American and Delta airlines announced that they’re eliminating pillows on most flights. While that may reduce the transmission of germs embedded in the purse-size puffs, many fliers still want a place to rest their head. One solution: Bring your own. Here’s how six travel pillows measure up.
Mood Bolster Pillow (800-820-6126, www.ebags.com) and Austin House Perfect Pillow/Squeezable (800-523-5029). $12.50.
What: Smushable pillows filled with minuscule beads.
Pros: Has satinlike covers in explosive colors like raspberry and lime green. Nice for people who prefer ultra-soft pillows over firm ones. Available in neck, contour and lumbar pillows.
Cons: Doesn’t give much support, particularly if you use it as a neck pillow. Though small, pillows can’t be compressed too well into carry-on bags.
Eagle Creek Comfort Travel Pillow (800-962-4943, www.magellans.com). $15.
What: An affordable, inflatable neck pillow covered in short-ply washable fleece.
Pros: Our favorite among the many inflatable neck pillows available. Inflates in just three breaths and deflates easily. Folds into a built-in pocket a little larger than a passport. Opening large enough for most neck sizes.
Cons: Not many, except common problem with inflatables: When cabin pressure changes, so could the air in the pillow, making it too tight or too slack.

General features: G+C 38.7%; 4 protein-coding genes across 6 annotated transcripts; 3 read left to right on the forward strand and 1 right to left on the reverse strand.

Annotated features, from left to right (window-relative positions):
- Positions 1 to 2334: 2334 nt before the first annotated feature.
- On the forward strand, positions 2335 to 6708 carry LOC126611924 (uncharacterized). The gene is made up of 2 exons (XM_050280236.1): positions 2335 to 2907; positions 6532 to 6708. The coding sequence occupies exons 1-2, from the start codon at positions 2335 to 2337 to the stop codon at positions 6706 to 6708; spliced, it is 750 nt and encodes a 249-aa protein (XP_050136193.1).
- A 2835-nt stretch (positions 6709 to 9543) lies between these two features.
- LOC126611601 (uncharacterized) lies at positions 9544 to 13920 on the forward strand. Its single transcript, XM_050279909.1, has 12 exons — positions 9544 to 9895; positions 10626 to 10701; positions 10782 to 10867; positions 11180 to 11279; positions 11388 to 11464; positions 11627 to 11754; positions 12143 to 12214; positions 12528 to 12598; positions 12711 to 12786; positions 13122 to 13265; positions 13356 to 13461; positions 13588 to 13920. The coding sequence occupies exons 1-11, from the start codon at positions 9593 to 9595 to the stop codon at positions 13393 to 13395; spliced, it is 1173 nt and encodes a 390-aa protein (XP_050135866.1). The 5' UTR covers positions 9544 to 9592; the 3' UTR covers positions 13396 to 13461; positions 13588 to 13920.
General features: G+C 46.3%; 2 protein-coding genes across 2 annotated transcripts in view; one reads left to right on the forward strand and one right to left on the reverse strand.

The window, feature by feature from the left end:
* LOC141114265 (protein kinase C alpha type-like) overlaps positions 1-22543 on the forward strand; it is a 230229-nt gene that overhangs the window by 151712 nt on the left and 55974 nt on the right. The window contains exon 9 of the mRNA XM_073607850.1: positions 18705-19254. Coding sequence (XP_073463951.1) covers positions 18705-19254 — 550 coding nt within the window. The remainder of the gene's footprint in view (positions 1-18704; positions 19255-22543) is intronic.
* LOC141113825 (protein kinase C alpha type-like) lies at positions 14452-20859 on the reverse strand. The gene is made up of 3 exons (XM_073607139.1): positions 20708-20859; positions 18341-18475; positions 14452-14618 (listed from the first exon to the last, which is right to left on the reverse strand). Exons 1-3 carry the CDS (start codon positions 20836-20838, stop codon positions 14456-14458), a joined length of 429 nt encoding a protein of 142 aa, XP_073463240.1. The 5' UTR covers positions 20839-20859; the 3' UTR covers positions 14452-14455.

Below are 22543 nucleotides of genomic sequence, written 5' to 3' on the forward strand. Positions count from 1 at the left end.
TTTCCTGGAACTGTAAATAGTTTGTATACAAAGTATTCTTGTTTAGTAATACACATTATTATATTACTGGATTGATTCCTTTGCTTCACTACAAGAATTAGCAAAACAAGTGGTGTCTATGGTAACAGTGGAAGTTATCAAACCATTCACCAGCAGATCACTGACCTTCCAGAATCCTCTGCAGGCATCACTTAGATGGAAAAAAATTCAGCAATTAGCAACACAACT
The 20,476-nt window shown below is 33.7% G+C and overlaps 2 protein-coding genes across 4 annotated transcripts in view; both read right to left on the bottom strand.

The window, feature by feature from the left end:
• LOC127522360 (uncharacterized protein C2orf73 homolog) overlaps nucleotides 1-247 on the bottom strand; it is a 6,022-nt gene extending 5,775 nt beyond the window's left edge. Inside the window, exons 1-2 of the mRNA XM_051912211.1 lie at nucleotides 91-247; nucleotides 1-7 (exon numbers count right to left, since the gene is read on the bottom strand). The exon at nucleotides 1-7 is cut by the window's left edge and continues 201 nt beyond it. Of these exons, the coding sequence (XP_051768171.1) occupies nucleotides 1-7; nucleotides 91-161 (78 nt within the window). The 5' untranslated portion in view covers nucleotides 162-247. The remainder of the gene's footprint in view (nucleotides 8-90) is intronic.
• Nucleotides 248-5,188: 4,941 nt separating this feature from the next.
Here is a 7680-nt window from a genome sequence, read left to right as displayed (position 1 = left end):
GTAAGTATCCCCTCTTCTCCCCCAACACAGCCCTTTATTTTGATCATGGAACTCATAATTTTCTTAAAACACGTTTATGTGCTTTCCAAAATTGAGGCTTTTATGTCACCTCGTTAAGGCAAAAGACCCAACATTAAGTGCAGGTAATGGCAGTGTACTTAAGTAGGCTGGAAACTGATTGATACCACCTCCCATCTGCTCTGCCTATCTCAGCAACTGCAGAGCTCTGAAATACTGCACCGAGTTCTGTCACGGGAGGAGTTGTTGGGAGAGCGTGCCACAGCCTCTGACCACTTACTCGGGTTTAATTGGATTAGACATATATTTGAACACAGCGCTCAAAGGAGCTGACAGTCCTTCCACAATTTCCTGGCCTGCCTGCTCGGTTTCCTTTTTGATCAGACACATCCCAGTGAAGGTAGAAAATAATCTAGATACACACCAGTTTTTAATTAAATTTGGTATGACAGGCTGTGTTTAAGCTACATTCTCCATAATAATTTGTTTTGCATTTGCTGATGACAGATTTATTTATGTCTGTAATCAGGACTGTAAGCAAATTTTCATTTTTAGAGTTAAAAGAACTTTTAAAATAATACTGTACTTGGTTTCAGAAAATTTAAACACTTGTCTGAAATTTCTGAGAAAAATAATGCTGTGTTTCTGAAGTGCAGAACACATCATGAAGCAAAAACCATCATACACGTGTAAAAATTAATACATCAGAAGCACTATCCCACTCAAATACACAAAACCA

PB Blanket/Pillow Case (305-444-7595, www.pb-travel.com). $16.95.
What: A blanket that folds and slides into a pillow case.
Pros: The cozy coverlet in baby-soft fleece is a good size for a plane seat. Folds up easily and slips right into the pillow case. Comes with an eye mask.
Cons: Since the blanket constitutes the pillow’s guts, you can’t use both pillow and blanket at the same time. Pillow case is made of that odd not-quite-paper/not-quite-fabric hybrid that airlines also use.
Bare Essentials Pillow Coat (925-631-6878). $240.
What: A pillow that unsnaps into a chic women’s rain coat.
Pros: Coat folds into itself without effort – no spare pillow case to lose, nor complicated folding instructions – and snaps closed, to size of laptop. Jacket’s comfy inside lining creates the outside of the pillow case. Waterproof material is impermeable to drool.
Cons: As a pillow, it’s flat and dense and doesn’t give much support. That’s a lot of money to pay for a pillow.
Travel Essentials Auto Neck Rest (800-523-5029). $21.95.
What: A battery-operated massager that straps around a plane seat’s head rest.
Pros: For those who suffer from neck, shoulder or upper-back discomfort, the 10-inch-long tubular bolster could make for as restful a flight as using a pillow. Has two speeds and fits easily around a head rest with an elastic band.
Cons: With a whirring motor in your ear (particularly at the higher setting), you might feel as if you were sitting on the plane’s engine.
Snuggl’up pillow (305-705-1608, www.snugglup.com). $25.
What: A pillow for children, invented by a mom who cut up a pair of silky maternity shorts to make a pillow for her son.
Pros: No tiny beads or pellets within – the Snuggl’up is filled with worry-free polyfiber fill blend and can go in the washing machine. Even finicky kids can find a fave design among the 30 patterns.
Cons: A bit large (around the length of a baguette) and difficult to stuff in a small carry-on.